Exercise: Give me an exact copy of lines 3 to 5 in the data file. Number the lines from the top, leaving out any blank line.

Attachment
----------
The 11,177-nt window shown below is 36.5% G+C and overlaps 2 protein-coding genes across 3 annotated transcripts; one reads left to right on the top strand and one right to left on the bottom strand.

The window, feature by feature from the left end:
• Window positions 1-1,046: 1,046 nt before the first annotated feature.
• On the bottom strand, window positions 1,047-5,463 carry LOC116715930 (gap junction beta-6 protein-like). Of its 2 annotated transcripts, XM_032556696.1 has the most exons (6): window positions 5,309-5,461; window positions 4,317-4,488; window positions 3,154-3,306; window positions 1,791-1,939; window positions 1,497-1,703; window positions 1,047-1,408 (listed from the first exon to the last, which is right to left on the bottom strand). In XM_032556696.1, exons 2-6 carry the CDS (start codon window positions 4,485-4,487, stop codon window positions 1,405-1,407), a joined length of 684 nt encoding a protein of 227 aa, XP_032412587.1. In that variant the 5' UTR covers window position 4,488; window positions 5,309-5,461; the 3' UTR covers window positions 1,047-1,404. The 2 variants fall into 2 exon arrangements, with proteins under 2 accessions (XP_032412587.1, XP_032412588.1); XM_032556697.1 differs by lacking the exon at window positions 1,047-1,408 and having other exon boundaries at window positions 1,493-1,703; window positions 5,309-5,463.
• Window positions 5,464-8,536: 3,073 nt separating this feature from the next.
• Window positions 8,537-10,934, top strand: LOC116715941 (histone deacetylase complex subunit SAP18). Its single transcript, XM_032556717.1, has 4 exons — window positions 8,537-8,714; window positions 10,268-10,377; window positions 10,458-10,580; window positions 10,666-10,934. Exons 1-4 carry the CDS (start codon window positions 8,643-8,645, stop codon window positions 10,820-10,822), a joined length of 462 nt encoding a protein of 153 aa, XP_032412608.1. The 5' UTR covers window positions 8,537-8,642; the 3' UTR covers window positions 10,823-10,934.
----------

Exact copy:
• Window positions 1-1,046: 1,046 nt before the first annotated feature.
• On the bottom strand, window positions 1,047-5,463 carry LOC116715930 (gap junction beta-6 protein-like). Of its 2 annotated transcripts, XM_032556696.1 has the most exons (6): window positions 5,309-5,461; window positions 4,317-4,488; window positions 3,154-3,306; window positions 1,791-1,939; window positions 1,497-1,703; window positions 1,047-1,408 (listed from the first exon to the last, which is right to left on the bottom strand). In XM_032556696.1, exons 2-6 carry the CDS (start codon window positions 4,485-4,487, stop codon window positions 1,405-1,407), a joined length of 684 nt encoding a protein of 227 aa, XP_032412587.1. In that variant the 5' UTR covers window position 4,488; window positions 5,309-5,461; the 3' UTR covers window positions 1,047-1,404. The 2 variants fall into 2 exon arrangements, with proteins under 2 accessions (XP_032412587.1, XP_032412588.1); XM_032556697.1 differs by lacking the exon at window positions 1,047-1,408 and having other exon boundaries at window positions 1,493-1,703; window positions 5,309-5,463.
• Window positions 5,464-8,536: 3,073 nt separating this feature from the next.